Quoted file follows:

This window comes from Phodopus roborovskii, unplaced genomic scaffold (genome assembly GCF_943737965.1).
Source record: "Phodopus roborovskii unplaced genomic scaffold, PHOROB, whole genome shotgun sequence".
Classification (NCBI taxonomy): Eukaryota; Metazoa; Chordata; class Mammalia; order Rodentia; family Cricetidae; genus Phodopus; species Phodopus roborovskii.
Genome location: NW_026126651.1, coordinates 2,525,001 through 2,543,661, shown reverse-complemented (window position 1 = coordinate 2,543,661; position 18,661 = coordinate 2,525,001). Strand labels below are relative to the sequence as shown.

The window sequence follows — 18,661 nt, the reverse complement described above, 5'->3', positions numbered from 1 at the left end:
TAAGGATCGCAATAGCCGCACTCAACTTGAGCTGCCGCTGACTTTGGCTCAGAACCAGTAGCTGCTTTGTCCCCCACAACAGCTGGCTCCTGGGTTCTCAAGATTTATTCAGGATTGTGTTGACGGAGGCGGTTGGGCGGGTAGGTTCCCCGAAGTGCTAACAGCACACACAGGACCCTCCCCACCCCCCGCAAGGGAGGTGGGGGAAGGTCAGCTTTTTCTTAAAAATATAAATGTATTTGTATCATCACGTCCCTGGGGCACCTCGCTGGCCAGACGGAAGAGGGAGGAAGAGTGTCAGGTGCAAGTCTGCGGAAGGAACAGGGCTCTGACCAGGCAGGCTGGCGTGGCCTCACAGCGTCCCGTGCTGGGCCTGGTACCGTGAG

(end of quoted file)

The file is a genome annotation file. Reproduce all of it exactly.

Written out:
This window comes from Phodopus roborovskii, unplaced genomic scaffold (genome assembly GCF_943737965.1).
Source record: "Phodopus roborovskii unplaced genomic scaffold, PHOROB, whole genome shotgun sequence".
Classification (NCBI taxonomy): Eukaryota; Metazoa; Chordata; class Mammalia; order Rodentia; family Cricetidae; genus Phodopus; species Phodopus roborovskii.
Genome location: NW_026126651.1, coordinates 2,525,001 through 2,543,661, shown reverse-complemented (window position 1 = coordinate 2,543,661; position 18,661 = coordinate 2,525,001). Strand labels below are relative to the sequence as shown.

The window sequence follows — 18,661 nt, the reverse complement described above, 5'->3', positions numbered from 1 at the left end:
TAAGGATCGCAATAGCCGCACTCAACTTGAGCTGCCGCTGACTTTGGCTCAGAACCAGTAGCTGCTTTGTCCCCCACAACAGCTGGCTCCTGGGTTCTCAAGATTTATTCAGGATTGTGTTGACGGAGGCGGTTGGGCGGGTAGGTTCCCCGAAGTGCTAACAGCACACACAGGACCCTCCCCACCCCCCGCAAGGGAGGTGGGGGAAGGTCAGCTTTTTCTTAAAAATATAAATGTATTTGTATCATCACGTCCCTGGGGCACCTCGCTGGCCAGACGGAAGAGGGAGGAAGAGTGTCAGGTGCAAGTCTGCGGAAGGAACAGGGCTCTGACCAGGCAGGCTGGCGTGGCCTCACAGCGTCCCGTGCTGGGCCTGGTACCGTGAG